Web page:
The Law Society’s Charter for the Advancement of Women now applies to thousands of lawyers across Australia, after it was adopted by the Law Institute of Victoria (LIV) and the Law Society of Western Australia last month.
The Charter, which has been championed by the Law Society’s Diversity and Inclusion Committee, was first developed in 2016 and relaunched earlier this year. Signatories to the Charter commit to showing leadership on gender equality in the workplace, encouraging flexible working and addressing sexual harassment within the profession. The revamped Charter has more detailed guidelines, which provide examples of practices designed to help legal workplaces fulfil their Charter commitments.
In NSW alone, more than 310 legal practices have committed to the Charter. Signatories range from big law firms including Allens, Herbert Smith Freehills, Clayton Utz, Gilbert + Tobin and MinterEllison, government organisations including the Crown Solicitor’s Office and several departments, in-house legal teams such as HP, Telstra and Salesforce, community legal centres and sole practitioners. Given the scale and scope of adoption, it is estimated that the Charter now covers more than half of the state’s 37,877 solicitors.
The LIV announced in September it had launched the Charter for signatories from within the Victorian justice sector, while the Law Society of WA has adopted the Charter with slight modifications to reflect the Western Australian legal landscape.
“It is fantastic to see our colleagues in Western Australia and Victoria unite with us in our commitment to diversity, equality and inclusion within the legal profession,” said Ronan MacSweeney, Deputy General Counsel at Transport for NSW and chair of the Law Society’s Diversity and Inclusion Committee.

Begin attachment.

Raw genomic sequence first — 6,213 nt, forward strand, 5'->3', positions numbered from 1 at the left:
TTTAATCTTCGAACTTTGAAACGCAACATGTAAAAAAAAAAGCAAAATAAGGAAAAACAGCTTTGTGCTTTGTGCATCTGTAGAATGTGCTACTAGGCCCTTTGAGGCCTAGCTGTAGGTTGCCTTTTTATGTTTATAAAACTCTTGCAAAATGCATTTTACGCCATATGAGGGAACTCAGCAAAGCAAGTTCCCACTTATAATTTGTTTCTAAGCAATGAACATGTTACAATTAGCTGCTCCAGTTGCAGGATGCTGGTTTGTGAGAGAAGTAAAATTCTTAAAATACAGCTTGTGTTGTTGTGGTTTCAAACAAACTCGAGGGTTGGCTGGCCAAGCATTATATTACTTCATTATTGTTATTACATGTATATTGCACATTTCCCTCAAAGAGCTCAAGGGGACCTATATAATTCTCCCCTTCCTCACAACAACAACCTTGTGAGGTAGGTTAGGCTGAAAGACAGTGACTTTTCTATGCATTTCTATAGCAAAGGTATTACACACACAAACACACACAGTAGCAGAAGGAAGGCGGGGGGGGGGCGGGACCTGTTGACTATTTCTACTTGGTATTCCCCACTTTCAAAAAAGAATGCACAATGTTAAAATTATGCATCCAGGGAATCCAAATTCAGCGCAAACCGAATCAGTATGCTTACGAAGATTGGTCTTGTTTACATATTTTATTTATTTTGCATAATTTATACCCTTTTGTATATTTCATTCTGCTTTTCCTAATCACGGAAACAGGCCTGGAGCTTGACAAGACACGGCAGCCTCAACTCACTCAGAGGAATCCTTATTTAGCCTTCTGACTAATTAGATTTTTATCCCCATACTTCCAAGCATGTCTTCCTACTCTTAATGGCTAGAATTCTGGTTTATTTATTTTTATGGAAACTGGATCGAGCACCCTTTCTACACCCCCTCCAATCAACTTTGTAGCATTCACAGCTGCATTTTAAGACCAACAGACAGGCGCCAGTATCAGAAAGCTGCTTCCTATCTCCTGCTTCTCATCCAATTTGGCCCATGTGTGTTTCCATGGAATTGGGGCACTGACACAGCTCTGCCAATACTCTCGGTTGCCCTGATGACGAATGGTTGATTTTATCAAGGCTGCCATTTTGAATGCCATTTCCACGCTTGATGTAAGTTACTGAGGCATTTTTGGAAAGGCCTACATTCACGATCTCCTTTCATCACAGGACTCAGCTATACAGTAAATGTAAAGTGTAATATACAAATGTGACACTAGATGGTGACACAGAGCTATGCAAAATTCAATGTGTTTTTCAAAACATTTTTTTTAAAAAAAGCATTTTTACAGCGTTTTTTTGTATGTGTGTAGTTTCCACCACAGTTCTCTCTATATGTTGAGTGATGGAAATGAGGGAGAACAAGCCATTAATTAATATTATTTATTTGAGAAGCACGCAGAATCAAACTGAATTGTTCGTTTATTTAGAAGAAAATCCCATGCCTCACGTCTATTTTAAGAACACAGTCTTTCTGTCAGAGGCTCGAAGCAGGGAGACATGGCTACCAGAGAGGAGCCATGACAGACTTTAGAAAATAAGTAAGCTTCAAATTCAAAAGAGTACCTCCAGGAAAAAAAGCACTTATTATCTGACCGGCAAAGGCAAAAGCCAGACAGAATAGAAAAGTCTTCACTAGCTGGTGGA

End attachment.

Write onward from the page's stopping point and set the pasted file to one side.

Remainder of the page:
“Signing the Charter demonstrates a commitment to practical action to a better profession, a profession where everyone is treated equitably and with respect.
“Events over the past year have demonstrated the increasing urgency for positive change, within the legal profession and society as a whole. The Committee is proud to lead the Law Society’s efforts in advancing diversity and inclusion.”
The Law Society’s latest statistics show that women now make up a majority – 53 per cent – of the legal profession in New South Wales. Among younger members of the profession, those under 30, women make up almost two-thirds of the cohort. But men are still disproportionately represented in senior leadership positions, holding twice as many law practice principal practising certificate as women. It is estimated that there is a 23.8 per cent full-time gender pay gap in the law in Australia. The legal profession also fails to reflect the society it represents in terms of ethnicity and background, disability and LGBTQI+ diversity.
“Better reflecting the diversity we see in society is key to ensuring our communities have trust in the legal profession,” said committee member Danielle Kelly, Global Head of Diversity and Inclusion at Herbert Smith Freehills.
“While we have seen considerable progress in diversity and inclusion in the past decade, there is still much work to do. The Charter and accompanying guidelines give legal practices in Australia, of all shapes and sizes, the tools for taking practical action.”